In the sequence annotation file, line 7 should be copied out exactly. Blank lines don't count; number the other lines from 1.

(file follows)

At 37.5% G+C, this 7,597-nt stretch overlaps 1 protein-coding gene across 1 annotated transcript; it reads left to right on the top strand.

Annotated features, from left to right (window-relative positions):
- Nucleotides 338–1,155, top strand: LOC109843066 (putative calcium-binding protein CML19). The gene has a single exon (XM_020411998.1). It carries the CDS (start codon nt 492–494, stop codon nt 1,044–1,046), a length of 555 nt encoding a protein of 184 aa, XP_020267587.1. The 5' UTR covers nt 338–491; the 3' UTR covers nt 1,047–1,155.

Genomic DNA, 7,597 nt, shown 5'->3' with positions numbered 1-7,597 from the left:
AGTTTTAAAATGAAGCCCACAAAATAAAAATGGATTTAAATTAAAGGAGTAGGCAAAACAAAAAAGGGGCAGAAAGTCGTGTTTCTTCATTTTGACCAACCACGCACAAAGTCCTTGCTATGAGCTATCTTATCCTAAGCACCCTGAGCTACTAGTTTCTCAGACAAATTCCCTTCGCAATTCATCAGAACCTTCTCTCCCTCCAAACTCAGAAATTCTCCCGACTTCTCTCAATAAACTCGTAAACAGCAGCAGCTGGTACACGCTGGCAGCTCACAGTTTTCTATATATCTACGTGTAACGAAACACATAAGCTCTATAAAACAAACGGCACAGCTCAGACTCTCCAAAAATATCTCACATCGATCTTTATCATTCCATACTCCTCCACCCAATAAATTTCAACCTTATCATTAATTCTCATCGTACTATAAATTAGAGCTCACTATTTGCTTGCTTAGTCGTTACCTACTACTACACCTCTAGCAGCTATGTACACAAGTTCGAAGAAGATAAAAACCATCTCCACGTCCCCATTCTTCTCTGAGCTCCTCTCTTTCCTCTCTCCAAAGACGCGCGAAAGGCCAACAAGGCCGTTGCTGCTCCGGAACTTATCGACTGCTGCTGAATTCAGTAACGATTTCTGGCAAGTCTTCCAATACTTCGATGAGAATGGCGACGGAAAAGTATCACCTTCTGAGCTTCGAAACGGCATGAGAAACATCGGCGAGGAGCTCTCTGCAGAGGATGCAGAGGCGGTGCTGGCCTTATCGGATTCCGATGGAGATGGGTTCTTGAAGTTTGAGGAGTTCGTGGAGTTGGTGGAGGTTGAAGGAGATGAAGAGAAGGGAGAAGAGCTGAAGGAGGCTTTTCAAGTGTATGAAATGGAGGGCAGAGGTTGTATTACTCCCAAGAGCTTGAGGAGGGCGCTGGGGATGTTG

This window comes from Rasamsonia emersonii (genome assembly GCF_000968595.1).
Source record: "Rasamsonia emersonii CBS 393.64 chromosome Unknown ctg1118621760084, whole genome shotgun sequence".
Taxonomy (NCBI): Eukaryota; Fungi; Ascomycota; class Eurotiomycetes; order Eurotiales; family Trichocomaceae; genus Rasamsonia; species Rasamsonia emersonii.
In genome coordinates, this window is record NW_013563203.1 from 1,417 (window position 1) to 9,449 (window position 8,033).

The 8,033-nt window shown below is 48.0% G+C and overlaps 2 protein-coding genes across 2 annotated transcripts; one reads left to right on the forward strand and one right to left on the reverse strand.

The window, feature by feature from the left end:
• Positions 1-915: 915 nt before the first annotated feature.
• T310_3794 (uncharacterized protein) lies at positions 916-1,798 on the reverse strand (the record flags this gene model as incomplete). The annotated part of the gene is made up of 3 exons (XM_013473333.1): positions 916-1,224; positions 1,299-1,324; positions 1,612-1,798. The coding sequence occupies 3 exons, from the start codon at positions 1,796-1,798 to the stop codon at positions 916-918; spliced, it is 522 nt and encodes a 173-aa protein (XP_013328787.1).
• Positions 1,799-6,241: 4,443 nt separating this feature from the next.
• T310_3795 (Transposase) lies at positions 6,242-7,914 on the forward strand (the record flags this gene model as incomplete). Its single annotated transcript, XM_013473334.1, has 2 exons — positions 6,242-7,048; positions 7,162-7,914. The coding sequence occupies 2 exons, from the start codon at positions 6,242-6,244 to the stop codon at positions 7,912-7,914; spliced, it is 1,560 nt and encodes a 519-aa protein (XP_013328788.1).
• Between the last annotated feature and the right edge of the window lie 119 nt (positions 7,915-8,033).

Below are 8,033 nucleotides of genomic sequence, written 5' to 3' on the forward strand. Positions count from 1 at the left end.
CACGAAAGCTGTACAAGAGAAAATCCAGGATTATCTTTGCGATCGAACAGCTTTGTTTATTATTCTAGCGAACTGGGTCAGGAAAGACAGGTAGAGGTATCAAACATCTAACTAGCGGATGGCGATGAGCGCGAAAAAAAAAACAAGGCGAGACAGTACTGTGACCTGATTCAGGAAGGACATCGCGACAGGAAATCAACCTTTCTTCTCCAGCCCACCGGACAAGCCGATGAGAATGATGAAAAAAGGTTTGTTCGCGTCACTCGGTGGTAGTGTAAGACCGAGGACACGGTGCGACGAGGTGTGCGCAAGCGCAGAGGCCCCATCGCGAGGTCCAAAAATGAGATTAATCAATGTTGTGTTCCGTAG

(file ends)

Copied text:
Source record: "Rasamsonia emersonii CBS 393.64 chromosome Unknown ctg1118621760084, whole genome shotgun sequence".